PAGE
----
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Zimmerman's hot streak a bonus for Baker

Special to MLB.com

DENVER -- The way the Nationals are going, manager Dusty Baker could probably draw a lineup out of a hat and still be leading the league in OPS. After a 15-12 victory over the Rockies on Tuesday, the Nationals are second in the National League in average (.272) and boasting a Major League-best .804 OPS.

The offense is clicking on nearly all cylinders, with six starters hitting over .250. The middle of the order -- Bryce Harper, Ryan Zimmerman, and Daniel Murphy -- came out of the second game of the Rockies series hitting a collective .363 (81-for-223) with 17 homers and 58 RBIs.

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DENVER -- The way the Nationals are going, manager Dusty Baker could probably draw a lineup out of a hat and still be leading the league in OPS. After a 15-12 victory over the Rockies on Tuesday, the Nationals are second in the National League in average (.272) and boasting a Major League-best .804 OPS.

The offense is clicking on nearly all cylinders, with six starters hitting over .250. The middle of the order -- Bryce Harper, Ryan Zimmerman, and Daniel Murphy -- came out of the second game of the Rockies series hitting a collective .363 (81-for-223) with 17 homers and 58 RBIs.

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The success of those three allowed Baker to adjust his lineup toward the ideal he envisioned a year ago, before Zimmerman's subpar season forced him out of the cleanup role. But in the midst of a road trip that has Zimmerman on a week-long tear, Baker has the thriving first baseman back in the heart of the order, where he is 6-for-15 (.400) with two homers and five RBIs in four games.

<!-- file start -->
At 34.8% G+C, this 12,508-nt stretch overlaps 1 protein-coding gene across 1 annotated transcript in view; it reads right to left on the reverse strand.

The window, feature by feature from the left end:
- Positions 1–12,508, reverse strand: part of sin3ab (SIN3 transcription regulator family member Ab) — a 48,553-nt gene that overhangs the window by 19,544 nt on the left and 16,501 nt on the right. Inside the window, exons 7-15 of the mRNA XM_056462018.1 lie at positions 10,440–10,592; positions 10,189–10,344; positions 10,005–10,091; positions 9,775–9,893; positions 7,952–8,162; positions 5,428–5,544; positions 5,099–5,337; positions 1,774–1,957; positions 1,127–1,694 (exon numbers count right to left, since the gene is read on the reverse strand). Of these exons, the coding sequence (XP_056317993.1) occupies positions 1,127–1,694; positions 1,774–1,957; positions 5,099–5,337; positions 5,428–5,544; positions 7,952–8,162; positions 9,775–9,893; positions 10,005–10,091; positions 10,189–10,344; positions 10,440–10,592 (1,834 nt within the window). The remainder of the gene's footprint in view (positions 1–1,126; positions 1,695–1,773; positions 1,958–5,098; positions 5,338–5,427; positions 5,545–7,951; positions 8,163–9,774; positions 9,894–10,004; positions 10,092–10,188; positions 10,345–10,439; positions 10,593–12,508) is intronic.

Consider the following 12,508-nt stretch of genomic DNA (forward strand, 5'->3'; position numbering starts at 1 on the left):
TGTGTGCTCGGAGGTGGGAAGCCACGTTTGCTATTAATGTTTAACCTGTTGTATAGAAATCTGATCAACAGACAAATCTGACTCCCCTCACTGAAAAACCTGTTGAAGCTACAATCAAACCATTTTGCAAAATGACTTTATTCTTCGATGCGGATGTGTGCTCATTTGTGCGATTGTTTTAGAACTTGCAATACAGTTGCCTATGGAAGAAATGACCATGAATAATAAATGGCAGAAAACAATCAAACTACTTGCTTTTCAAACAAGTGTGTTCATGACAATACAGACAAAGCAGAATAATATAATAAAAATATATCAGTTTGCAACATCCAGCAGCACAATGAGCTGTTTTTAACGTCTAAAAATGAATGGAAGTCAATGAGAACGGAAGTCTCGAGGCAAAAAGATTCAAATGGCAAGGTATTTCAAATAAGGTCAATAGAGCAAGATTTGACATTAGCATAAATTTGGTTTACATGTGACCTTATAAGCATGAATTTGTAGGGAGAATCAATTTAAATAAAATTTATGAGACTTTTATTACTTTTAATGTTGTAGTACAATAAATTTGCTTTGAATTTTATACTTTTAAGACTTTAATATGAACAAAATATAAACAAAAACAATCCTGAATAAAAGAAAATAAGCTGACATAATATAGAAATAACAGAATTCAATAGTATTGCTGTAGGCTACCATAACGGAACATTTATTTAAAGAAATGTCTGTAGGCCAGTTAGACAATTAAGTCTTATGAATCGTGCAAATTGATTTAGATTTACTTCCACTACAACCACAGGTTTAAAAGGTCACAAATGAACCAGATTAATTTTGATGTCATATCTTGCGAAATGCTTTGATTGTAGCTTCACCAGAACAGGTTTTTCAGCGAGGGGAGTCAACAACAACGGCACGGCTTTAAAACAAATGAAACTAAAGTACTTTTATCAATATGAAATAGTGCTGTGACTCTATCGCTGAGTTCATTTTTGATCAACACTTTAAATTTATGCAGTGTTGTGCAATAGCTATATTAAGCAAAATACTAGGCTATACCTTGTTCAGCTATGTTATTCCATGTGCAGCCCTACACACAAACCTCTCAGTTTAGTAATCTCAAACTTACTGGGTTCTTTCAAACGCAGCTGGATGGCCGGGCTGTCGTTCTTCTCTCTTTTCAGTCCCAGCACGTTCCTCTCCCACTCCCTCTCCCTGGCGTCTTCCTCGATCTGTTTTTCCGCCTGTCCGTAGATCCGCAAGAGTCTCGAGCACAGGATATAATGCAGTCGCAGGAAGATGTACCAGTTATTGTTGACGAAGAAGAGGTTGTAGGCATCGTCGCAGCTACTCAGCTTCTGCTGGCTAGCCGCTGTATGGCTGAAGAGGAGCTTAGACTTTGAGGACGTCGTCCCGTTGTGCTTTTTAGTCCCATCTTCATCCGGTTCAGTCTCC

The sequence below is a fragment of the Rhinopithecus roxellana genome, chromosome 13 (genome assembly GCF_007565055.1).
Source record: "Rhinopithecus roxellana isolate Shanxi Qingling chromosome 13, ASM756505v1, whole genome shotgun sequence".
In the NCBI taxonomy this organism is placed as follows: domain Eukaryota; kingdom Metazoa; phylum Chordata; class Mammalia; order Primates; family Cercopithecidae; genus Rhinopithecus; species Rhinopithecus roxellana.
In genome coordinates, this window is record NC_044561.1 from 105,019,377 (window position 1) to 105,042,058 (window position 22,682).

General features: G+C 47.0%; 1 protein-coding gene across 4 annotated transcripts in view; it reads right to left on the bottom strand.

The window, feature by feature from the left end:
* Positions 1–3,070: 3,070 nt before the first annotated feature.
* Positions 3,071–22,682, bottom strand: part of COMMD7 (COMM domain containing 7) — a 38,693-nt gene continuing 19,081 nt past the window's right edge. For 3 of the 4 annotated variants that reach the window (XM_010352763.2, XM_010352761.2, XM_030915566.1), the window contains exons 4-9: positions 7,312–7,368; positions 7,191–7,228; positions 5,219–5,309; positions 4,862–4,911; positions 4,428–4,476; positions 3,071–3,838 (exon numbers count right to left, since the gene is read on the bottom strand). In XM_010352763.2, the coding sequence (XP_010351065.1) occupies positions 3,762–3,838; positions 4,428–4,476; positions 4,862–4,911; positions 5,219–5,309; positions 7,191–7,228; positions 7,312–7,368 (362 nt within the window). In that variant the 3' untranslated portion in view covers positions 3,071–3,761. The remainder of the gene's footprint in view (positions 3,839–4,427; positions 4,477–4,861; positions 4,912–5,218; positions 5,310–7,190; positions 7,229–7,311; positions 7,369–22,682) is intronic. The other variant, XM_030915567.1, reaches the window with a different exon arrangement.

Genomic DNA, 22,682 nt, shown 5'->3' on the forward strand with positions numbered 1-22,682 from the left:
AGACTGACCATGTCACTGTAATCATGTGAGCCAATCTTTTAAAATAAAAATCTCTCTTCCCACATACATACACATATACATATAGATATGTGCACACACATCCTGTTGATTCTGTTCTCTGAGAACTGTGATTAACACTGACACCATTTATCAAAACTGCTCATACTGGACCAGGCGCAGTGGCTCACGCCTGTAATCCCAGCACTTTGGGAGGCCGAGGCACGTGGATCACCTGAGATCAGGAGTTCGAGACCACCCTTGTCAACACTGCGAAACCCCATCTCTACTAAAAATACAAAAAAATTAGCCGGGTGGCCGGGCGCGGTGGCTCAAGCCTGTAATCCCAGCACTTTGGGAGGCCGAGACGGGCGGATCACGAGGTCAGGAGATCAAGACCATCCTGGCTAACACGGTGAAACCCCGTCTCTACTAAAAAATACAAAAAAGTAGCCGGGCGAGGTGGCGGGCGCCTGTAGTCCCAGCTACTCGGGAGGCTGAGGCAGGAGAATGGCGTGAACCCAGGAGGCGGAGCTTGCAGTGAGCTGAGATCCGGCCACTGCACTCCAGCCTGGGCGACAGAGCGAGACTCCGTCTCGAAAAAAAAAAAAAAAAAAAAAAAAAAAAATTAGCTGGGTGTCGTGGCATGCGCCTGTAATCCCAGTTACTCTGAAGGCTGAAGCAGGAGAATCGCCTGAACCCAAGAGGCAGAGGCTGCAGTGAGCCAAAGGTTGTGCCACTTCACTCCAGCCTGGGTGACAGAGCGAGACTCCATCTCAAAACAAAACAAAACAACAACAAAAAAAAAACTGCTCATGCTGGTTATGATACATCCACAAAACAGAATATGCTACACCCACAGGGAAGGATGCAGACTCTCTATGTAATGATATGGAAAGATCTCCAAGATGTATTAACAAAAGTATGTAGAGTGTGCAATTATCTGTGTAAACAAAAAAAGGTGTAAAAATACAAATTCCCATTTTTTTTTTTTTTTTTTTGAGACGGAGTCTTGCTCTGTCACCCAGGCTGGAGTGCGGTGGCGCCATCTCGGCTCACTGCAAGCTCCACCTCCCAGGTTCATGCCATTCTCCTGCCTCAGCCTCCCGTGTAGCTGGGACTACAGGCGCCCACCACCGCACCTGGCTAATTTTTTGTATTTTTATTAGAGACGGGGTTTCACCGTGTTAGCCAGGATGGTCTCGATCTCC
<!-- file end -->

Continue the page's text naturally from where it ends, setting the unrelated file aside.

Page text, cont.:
"I started the season last year with Zimm there," Baker said of Zimmerman in the four-hole. "It wasn't working, but I stuck with Zimm a long time. There were people that probably wanted me to put him on the bench. I remember."

More than anything, hitting the right-handed Zimmerman fourth allows Baker to split up lefties Harper and Murphy, who hit third and fourth most of the season, until Thursday's game in Atlanta.

"I wasn't swinging the bat really well, and Zimm was killing it," Murphy said. "So it was a two-fer. Zimm was going to get more at-bats, and we were going to split the lefties up."

Baker was happy to hear his players thinking of the team first.

"It's an easier decision if they are thinking of it in the first place," Baker said. "That was big of Murph. That was big for the team."

Zimmerman's rejuvenation has given the Nats a shot in the arm, pacing them to the top of the National League East. They won 95 games in a season that Zimmerman hit a career-low .218 while taking two trips to the disabled list last season, but with their first baseman in top form, they're playing at a pace to win 110 games.

"The whole thing now is just keep Zimm healthy," Baker said. "That's the key."

Baker started the four-game series with Harper and Matt Wieters on the bench, and said he'll probably rest Zimmerman one day in Colorado.

"You got to think about the big picture, and think about the long run versus the short runs," Baker said. "It's a very long race."

As much as veterans understand the need to pace themselves, Baker knows it's hard for a hot hitter to sit at Coors Field.

"These guys are team guys," Baker said. "If you're going good, it doesn't matter if you're playing in Yellowstone. If you're bad, it doesn't matter if you're playing in a Little League park."

 The Strasburg sisters

Baker reported Tuesday that Stephen Strasburg and his wife Rachel welcomed their second daughter to the family. Strasburg has been on the three-day paternity list since Monday, and will return to the roster Thursday, though he's not expected to join the team until they return to Washington on Friday.

Owen Perkins is a contributor to MLB.com based in Denver, and covered the Nationals on Tuesday.

Washington Nationals, Ryan Zimmerman